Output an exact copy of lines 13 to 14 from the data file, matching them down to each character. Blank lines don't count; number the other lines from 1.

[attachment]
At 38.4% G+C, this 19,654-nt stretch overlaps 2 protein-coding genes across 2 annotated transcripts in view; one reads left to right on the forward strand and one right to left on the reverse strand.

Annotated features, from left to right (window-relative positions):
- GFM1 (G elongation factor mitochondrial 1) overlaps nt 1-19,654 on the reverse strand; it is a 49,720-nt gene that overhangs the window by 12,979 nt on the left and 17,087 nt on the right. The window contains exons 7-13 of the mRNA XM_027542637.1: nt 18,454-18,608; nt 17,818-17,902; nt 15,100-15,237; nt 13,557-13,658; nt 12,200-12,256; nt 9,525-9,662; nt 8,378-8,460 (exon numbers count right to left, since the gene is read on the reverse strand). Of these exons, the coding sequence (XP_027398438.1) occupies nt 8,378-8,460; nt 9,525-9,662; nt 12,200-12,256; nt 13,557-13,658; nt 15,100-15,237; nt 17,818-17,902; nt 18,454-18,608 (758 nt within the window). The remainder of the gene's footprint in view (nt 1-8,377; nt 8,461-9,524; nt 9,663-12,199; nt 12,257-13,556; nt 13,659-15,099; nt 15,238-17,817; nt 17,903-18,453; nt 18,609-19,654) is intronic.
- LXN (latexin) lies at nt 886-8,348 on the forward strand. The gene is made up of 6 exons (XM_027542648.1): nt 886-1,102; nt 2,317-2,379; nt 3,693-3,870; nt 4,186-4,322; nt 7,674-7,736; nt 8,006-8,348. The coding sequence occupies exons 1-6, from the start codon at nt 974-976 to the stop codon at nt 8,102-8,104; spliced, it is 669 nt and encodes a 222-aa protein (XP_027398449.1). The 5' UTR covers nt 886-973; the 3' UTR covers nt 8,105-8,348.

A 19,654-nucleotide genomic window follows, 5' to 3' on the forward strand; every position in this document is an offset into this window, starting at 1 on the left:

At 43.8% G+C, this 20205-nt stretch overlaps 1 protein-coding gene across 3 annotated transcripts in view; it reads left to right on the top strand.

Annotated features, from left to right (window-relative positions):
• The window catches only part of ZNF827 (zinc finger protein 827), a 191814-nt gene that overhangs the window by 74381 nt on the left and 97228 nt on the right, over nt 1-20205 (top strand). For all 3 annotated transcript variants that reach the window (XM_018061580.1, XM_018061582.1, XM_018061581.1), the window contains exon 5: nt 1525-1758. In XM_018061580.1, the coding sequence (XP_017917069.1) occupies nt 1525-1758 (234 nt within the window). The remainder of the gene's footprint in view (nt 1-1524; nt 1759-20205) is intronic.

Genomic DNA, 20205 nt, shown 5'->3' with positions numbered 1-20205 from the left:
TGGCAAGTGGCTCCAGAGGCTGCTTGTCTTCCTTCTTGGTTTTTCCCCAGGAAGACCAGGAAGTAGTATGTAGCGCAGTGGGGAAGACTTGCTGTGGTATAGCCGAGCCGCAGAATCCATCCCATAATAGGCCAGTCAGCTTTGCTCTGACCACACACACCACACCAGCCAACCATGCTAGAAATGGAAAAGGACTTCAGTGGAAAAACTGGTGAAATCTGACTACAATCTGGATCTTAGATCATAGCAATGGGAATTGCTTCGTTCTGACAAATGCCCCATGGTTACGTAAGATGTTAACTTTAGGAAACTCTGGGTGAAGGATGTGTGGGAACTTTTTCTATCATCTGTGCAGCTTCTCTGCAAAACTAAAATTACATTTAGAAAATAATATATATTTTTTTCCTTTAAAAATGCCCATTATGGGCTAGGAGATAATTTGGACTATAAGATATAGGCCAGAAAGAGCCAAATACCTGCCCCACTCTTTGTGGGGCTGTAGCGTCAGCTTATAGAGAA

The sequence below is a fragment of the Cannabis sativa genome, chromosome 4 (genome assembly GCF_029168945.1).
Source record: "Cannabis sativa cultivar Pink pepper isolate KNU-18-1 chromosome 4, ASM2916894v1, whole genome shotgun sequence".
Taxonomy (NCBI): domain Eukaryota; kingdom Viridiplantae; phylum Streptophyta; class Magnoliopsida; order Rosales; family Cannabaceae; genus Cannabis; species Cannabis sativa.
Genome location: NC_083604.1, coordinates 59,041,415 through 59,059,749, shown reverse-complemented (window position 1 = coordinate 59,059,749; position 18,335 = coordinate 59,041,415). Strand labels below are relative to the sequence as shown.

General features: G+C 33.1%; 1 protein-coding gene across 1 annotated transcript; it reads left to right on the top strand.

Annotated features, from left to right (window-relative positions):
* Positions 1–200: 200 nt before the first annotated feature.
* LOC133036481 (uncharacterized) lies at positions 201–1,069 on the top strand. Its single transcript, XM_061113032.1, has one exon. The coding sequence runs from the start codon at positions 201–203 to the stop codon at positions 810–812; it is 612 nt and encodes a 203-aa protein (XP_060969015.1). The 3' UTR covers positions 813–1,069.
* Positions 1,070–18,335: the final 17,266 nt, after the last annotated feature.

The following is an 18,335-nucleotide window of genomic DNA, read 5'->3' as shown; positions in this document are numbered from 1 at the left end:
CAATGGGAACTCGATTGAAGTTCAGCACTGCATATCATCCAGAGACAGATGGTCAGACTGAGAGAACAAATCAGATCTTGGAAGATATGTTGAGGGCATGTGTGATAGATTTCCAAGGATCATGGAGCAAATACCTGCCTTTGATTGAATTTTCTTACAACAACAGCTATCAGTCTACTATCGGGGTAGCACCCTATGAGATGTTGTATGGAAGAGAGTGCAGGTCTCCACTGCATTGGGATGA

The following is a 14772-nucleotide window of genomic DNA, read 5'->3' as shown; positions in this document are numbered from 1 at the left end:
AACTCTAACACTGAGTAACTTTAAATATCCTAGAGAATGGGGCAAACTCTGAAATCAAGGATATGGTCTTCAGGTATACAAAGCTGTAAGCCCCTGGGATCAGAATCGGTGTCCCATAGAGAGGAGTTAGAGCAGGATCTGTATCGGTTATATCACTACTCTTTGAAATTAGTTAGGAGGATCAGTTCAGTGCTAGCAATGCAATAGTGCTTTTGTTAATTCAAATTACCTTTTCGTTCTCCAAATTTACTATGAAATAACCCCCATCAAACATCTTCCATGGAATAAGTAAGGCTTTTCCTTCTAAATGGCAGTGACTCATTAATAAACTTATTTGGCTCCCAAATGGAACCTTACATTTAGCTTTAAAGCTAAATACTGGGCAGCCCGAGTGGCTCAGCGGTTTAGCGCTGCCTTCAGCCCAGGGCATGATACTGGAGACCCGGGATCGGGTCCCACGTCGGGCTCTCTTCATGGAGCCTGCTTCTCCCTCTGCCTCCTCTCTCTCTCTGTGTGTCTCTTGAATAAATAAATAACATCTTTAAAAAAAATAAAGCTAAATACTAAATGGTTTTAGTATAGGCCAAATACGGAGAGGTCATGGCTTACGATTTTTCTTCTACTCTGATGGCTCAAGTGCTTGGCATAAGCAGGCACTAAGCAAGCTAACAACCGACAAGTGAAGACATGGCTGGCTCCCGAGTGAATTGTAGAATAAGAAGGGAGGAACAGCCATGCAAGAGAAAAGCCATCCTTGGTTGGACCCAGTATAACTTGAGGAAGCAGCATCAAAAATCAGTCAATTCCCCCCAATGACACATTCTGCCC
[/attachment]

Taxonomy (NCBI): domain Eukaryota; kingdom Viridiplantae; phylum Streptophyta; class Magnoliopsida; order Rosales; family Cannabaceae; genus Cannabis; species Cannabis sativa.
Genome location: NC_083604.1, coordinates 59,041,415 through 59,059,749, shown reverse-complemented (window position 1 = coordinate 59,059,749; position 18,335 = coordinate 59,041,415). Strand labels below are relative to the sequence as shown.